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Why the Biggest Thanksgiving Lie May Be the Turkey on Your Table

As our food has become more processed and industrialized, so has Thanksgiving dinner. Sadly, it's the turkey itself that has changed the most since the time of the Pilgrims.

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It may be the humaneness, the environmental concerns, or the sense of tradition that drive some people to try heritage turkeys, but farmer after farmer raved mostly about the taste. The meat is really rich, says Niman, who always has leftovers after Thanksgiving. She said her turkey also makes an amazing stock. Often, chefs try her turkeys and comment on their incredible flavor. Reese noted that when professional taste testers compared his birds to the commercial, grocery store variety, his birds won.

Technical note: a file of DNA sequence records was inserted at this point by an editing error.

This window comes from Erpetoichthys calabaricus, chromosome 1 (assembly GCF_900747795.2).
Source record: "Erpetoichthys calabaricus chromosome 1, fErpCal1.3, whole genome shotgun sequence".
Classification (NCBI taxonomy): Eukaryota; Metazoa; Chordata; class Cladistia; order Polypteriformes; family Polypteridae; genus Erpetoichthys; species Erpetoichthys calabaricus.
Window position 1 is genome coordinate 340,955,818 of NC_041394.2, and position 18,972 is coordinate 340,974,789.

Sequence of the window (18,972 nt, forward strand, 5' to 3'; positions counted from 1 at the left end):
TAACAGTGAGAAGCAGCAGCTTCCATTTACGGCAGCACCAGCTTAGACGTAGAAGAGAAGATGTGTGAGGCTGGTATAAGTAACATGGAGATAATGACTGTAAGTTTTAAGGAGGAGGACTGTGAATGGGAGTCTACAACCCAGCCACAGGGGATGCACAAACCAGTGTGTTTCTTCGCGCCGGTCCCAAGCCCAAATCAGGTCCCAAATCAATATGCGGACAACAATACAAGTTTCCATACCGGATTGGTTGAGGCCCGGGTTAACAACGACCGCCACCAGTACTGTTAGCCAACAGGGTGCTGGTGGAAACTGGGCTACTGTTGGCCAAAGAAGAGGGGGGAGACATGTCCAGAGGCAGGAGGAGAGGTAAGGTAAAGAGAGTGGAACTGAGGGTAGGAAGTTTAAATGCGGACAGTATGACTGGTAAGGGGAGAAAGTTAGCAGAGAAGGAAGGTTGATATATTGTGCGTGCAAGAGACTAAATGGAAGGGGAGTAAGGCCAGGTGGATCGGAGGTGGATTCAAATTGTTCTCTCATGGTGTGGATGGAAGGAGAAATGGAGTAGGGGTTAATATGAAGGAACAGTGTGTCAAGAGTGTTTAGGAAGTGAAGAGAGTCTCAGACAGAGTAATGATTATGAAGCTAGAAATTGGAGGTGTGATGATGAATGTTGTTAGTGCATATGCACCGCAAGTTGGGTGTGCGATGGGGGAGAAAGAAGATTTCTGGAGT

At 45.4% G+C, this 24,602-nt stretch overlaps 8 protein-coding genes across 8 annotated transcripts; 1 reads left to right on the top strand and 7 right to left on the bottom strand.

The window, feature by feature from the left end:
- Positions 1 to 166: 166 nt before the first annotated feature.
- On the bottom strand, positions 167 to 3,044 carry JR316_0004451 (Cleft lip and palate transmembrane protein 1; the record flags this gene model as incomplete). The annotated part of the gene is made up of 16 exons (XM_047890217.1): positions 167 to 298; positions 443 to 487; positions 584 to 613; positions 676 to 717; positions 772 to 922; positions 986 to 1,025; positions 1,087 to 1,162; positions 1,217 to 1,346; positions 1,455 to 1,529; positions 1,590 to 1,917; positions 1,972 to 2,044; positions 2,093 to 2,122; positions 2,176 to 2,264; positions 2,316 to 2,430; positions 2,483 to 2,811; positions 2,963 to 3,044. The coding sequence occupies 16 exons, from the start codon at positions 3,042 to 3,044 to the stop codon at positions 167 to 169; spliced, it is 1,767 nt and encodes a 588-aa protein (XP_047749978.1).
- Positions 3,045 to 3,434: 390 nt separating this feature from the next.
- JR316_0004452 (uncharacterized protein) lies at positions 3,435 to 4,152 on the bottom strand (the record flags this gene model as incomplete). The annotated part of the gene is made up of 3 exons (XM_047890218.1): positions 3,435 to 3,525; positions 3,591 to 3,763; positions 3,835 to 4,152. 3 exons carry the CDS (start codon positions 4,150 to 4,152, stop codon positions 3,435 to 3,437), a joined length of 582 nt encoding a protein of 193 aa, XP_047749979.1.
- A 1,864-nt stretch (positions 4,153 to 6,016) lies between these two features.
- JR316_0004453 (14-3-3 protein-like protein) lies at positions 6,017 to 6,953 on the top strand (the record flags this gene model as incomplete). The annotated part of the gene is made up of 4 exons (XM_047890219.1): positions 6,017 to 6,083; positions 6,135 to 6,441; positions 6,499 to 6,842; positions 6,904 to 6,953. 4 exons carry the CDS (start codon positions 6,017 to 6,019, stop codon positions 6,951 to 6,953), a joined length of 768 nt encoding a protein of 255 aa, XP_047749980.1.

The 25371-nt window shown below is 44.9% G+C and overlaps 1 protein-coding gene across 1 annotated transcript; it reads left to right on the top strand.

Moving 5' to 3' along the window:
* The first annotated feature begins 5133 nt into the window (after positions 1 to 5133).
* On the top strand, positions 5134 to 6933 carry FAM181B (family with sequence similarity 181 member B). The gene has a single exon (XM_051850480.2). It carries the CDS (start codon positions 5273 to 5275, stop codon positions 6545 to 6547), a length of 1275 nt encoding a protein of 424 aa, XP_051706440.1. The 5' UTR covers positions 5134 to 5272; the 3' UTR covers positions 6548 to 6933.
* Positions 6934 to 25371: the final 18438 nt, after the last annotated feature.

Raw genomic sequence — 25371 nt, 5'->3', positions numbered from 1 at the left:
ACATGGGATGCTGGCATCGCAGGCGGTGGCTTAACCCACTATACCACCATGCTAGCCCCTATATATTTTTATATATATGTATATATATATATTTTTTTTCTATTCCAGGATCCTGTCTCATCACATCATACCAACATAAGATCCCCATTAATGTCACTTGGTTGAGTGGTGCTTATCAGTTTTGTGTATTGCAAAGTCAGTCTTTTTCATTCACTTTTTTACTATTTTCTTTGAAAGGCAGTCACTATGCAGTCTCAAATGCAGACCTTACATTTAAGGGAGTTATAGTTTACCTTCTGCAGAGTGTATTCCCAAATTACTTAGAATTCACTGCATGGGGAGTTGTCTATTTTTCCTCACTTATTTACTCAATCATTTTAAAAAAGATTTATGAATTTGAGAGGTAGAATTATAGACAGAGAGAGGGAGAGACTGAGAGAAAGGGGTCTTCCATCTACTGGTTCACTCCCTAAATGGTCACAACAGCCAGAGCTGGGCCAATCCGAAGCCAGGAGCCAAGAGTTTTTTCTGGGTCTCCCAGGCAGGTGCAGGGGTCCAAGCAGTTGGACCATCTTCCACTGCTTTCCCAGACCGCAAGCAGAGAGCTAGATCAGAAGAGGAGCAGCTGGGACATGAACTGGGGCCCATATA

Is it worth it to you, to recapture an American tradition (even if it doesn't go back to the Pilgrims) by serving a heritage breed turkey this Thanksgiving, and possibly eating the best turkey you've ever had?

Jill Richardson is the founder of the blog La Vida Locavore and a member of the Organic Consumers Association policy advisory board. She is the author of Recipe for America: Why Our Food System Is Broken and What We Can Do to Fix It. .

 
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